|Detailed Description||Advances in MR perfusion imaging have provided clinical researchers with the opportunity to quantify regional cerebral blood flow (CBF). Recently, new vessel proliferation and formation (angiogenesis) has been observed in autopsy and biopsy specimens from patients with multiple sclerosis (MS). Newly formed MS lesions, showed strikingly increased numbers of new vessels and similar patterns were observed in and around older lesions, areas of remyelination (new myelin formation on axons, shadow plaques) and normal-appearing brain tissue. The purpose of this study is to compare CBF of MS patients, to age- and gender-matched healthy controls. CBF will be measured while subjects are inhaling room air and the increase in CBF while inhaling a mixture of room air and a known concentration of carbon dioxide (hypercapnia) will be compared. If significant new vessels growth has occurred in the brains of MS patients then this new vessel formation (neovascularization) may be reflected by a change in CBF. Comparing the CBF response to hypercapnia will determine if the newly formed vasculature includes properly functioning blood vessels. Normal cerebral blood vessels are exquisitely sensitive to the carbon dioxide in arterial blood and an increase in carbon dioxide causes CBF to increase through dilatation or relaxation of the muscles surrounding the blood vessels. In the future, changes in the hypercapnia-induced CBF response between MS patients and controls may help to monitor the treatment of the disease.|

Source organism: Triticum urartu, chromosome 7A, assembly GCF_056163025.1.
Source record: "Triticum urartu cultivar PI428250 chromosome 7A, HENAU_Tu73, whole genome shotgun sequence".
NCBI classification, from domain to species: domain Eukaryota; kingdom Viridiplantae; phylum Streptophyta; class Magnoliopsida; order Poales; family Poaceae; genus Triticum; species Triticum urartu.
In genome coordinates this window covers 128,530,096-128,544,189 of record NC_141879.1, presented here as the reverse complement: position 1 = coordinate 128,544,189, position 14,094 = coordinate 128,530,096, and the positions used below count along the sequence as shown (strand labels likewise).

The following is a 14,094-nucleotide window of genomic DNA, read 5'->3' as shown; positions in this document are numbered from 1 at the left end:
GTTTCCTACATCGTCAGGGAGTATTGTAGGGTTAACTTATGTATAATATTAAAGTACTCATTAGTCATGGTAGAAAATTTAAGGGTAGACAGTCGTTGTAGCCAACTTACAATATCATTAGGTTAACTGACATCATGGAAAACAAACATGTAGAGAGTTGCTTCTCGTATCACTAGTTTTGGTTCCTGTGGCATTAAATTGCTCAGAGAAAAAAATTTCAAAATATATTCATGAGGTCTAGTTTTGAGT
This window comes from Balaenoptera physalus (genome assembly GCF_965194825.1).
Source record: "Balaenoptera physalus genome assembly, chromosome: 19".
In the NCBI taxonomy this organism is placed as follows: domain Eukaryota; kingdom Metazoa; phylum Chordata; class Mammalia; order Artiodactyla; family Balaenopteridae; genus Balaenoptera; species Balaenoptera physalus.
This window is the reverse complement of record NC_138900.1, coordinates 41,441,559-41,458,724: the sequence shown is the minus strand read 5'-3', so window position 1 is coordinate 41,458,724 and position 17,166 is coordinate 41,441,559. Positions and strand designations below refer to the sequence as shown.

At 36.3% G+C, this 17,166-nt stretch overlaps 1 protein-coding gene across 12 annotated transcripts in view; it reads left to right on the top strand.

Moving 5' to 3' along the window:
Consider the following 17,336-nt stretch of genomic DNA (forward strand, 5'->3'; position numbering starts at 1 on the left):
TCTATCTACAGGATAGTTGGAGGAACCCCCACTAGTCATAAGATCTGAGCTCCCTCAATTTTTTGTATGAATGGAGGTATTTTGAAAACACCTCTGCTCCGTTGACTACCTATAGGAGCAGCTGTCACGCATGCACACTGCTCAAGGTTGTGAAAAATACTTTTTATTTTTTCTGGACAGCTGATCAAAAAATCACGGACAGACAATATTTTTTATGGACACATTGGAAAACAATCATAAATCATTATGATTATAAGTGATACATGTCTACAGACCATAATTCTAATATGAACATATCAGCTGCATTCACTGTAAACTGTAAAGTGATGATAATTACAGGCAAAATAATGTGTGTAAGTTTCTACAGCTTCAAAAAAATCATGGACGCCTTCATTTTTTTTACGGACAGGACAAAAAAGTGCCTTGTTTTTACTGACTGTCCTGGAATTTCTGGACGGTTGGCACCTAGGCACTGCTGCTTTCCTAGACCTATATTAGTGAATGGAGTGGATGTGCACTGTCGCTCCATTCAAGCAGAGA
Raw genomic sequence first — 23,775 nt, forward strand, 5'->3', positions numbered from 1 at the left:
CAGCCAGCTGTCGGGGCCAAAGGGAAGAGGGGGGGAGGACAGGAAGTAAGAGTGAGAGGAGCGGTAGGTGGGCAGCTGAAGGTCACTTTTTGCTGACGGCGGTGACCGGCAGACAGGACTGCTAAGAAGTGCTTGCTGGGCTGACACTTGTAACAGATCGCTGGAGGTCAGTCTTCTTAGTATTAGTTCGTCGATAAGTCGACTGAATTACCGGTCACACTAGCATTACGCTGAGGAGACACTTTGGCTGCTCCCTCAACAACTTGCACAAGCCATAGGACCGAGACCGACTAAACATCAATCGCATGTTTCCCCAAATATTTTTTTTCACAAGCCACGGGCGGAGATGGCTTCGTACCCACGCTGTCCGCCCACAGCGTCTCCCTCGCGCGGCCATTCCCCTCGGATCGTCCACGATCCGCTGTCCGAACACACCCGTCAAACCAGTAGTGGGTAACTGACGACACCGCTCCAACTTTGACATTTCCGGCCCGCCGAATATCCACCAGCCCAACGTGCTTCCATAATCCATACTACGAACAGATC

|Study Design||Not Provided|
|Target Follow-Up Duration||Not Provided|
|Sampling Method||Not Provided|
|Study Population||Not Provided|
|Study Groups/Cohorts||Not Provided|
* Includes publications given by the data provider as well as publications identified by ClinicalTrials.gov Identifier (NCT Number) in Medline.
|Original Enrollment||Same as current|
|Study Completion Date||March 2006|